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The president of the United States, Joe Biden, opened a summit of Asean leaders with a commitment to spend $150 million on infrastructure, security, pandemic preparedness, and other measures to counter the influence of rival China.
The $150 million commitment was seen as somewhat of an insult or token gesture by the Biden administration to the 10 members of the Association of Southeast Asian Nations. Basically, giving each ASEAN nation US$15 million.
Biden’s token commitments come after China pledged $1.5 billion in development assistance to ASEAN countries to fight COVID and boost economic recovery for the next three years.
As part of a two-day summit with the Association of Southeast Asian Nations (ASEAN) in
The summit marks the first time that ASEAN’s leaders gather as a group at the White House and their first meeting hosted by a U.S. president since 2016.
Biden hosted a dinner at the White House for the leaders on Thursday ahead of talks at the State Department on Friday.
Empty promises from Biden
Even though Ukraine is on the agenda, Biden’s administration hopes the meetings will show the countries that Washington remains focused on the Indo-Pacific and China, which it views as its main competitor.
A senior Biden administration official told reporters, “We have to do more in Southeast Asia.” She added, “We do not wish to force countries to choose between the United States and China. However, we want to make it clear that the United States wants stronger relationships with Southeast Asia.”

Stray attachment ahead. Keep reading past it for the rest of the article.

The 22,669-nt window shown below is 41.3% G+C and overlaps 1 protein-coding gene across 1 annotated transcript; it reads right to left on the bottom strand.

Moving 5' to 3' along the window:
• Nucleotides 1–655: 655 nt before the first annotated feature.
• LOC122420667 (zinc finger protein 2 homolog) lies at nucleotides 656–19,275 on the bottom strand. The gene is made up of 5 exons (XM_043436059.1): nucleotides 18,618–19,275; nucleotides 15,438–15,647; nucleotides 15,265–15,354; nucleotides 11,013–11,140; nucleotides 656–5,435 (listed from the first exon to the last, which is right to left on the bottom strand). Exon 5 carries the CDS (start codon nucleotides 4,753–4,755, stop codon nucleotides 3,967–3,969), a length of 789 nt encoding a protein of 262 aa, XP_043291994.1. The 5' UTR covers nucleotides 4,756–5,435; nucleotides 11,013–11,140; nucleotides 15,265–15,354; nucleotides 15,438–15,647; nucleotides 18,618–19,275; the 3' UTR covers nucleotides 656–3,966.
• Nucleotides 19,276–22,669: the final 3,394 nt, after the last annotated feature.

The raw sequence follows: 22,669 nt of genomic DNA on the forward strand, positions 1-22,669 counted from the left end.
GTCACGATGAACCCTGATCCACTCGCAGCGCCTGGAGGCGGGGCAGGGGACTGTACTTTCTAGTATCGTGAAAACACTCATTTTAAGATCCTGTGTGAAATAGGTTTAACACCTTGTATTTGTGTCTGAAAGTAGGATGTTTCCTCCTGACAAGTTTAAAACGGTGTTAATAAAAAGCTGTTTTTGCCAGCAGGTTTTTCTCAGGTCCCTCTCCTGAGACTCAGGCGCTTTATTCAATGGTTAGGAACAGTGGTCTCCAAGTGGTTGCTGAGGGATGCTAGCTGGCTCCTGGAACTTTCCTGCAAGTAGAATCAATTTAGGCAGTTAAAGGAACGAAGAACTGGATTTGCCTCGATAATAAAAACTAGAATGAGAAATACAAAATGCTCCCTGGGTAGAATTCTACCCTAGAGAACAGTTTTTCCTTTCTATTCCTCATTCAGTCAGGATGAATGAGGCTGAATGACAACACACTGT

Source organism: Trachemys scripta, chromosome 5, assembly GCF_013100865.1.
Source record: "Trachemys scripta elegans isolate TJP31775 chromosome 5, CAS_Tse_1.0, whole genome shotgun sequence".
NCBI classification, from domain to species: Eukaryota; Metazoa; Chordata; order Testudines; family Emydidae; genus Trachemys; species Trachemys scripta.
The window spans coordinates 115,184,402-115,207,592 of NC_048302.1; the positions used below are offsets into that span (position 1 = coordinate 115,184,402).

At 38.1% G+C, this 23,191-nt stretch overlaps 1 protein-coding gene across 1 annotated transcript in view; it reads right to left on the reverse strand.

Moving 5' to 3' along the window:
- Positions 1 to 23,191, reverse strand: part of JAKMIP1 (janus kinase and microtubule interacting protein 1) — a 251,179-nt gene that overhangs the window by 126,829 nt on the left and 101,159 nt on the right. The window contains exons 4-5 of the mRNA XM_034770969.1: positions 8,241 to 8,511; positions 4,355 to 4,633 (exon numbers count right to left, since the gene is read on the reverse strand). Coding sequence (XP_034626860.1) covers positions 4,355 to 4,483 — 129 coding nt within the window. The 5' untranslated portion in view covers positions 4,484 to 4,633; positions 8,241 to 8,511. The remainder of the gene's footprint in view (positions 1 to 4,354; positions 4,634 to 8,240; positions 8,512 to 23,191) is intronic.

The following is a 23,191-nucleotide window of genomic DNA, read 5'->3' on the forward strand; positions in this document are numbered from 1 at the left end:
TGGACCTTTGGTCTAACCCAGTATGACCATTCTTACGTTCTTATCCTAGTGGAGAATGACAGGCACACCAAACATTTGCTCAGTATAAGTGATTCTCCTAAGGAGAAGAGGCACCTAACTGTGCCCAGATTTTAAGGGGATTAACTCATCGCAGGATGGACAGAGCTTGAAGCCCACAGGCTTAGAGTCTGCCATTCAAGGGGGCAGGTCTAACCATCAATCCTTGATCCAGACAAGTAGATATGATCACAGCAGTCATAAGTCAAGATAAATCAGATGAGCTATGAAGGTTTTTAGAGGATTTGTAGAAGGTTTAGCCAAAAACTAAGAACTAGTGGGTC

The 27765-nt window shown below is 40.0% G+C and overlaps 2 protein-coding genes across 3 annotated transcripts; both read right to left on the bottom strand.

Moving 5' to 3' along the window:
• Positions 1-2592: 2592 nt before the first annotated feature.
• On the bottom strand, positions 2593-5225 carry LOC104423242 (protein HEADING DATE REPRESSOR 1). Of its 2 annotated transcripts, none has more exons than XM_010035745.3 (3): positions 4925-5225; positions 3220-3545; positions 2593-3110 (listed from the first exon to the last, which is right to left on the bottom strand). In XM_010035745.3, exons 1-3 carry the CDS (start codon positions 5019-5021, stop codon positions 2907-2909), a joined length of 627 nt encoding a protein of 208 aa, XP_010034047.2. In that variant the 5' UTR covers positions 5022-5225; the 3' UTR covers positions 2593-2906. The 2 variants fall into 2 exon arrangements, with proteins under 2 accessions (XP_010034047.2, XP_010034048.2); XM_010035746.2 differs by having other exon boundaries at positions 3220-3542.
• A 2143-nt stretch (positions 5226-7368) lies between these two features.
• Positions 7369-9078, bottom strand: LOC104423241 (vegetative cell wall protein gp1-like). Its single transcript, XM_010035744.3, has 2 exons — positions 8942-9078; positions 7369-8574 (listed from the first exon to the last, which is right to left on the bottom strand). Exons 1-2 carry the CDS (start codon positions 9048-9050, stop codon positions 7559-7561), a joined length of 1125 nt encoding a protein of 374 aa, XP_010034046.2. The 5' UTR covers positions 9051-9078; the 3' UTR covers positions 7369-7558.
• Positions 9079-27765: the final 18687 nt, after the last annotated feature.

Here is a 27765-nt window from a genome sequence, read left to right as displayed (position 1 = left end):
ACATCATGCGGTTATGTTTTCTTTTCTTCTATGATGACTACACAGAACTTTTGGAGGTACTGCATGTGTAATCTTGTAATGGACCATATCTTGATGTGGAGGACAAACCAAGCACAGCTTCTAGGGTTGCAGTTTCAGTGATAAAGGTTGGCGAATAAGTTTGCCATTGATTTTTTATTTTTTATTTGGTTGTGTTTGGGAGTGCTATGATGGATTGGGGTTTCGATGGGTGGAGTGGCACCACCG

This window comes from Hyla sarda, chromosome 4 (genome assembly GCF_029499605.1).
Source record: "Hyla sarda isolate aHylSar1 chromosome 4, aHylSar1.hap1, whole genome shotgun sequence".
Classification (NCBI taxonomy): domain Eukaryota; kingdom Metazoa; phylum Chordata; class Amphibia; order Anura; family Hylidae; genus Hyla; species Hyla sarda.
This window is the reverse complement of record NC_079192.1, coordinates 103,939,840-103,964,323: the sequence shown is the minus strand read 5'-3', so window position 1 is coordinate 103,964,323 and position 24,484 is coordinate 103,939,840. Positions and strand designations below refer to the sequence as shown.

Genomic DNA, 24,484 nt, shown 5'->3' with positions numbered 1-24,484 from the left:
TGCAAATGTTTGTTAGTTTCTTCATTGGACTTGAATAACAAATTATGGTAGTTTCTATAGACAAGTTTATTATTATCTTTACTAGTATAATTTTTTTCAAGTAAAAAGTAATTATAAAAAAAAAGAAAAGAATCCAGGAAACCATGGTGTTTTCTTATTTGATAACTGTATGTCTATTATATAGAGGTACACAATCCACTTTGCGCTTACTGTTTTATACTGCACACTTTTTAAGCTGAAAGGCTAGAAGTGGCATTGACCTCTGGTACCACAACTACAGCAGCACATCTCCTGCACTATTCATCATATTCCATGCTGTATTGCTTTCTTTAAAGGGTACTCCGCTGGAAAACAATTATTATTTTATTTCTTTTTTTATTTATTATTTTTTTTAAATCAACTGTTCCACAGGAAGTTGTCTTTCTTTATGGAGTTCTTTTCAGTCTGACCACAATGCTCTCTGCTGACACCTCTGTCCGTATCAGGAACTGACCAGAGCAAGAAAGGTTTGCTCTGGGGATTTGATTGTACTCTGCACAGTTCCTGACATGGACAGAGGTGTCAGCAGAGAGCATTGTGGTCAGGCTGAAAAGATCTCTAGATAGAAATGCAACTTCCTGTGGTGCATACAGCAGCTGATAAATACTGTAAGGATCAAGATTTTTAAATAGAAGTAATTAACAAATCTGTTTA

A $40 million investment in infrastructure is intended to help decarbonize the region’s power supply, while $60 million is being invested in maritime security, as well as $15 million in health funding for early detection of COVID-19 and other respiratory pandemics, an official said.
The additional funding will be used to develop laws governing the digital economy and artificial intelligence.
The Us$150 million to ASEAN comes after the Biden administration just approved a US$40 billion relief package to Ukraine.
Biden’s commitments to the ASEAN pale in comparison to China’s deep ties and influence in Southeast Asia.
The eight ASEAN leaders are expected to take part in the talks. Myanmar’s leader was excluded over a coup last year, and the Philippines is in transition after an election, though Biden spoke to the country’s president-elect, Ferdinand Marcos Jr., on Wednesday, according to Reuters.
The Philippines was represented by its foreign affairs secretary at the White House.
Biden is working on more initiatives, including the “Build Back a Better World” infrastructure investment and an Indo-Pacific Economic Framework (IPEF). But neither is finalized.
Biden has not lived up to his promises to Southeast Asia
Historically, the US has relied on its power to secure peace and prosperity in Asia.
Yet under Biden, when security issues have arisen – like when Chinese vessels began pressuring the Philippines in the South China Sea in March – Biden’s response has been understated, consisting seemingly only of public statements.
The Philippines and other nations in the region were concerned. In March, Biden’s Interim National Security Strategic Guidance omitted to mention the Philippines or Thailand, both of which are US treaty allies.
In Southeast Asia, concrete action is what matters most. Between 2008 and 2016, China and Japan invested over US$30 billion in infrastructure in the region.
Biden, meanwhile, provided a meager $150 million to the 10 members of the Asean.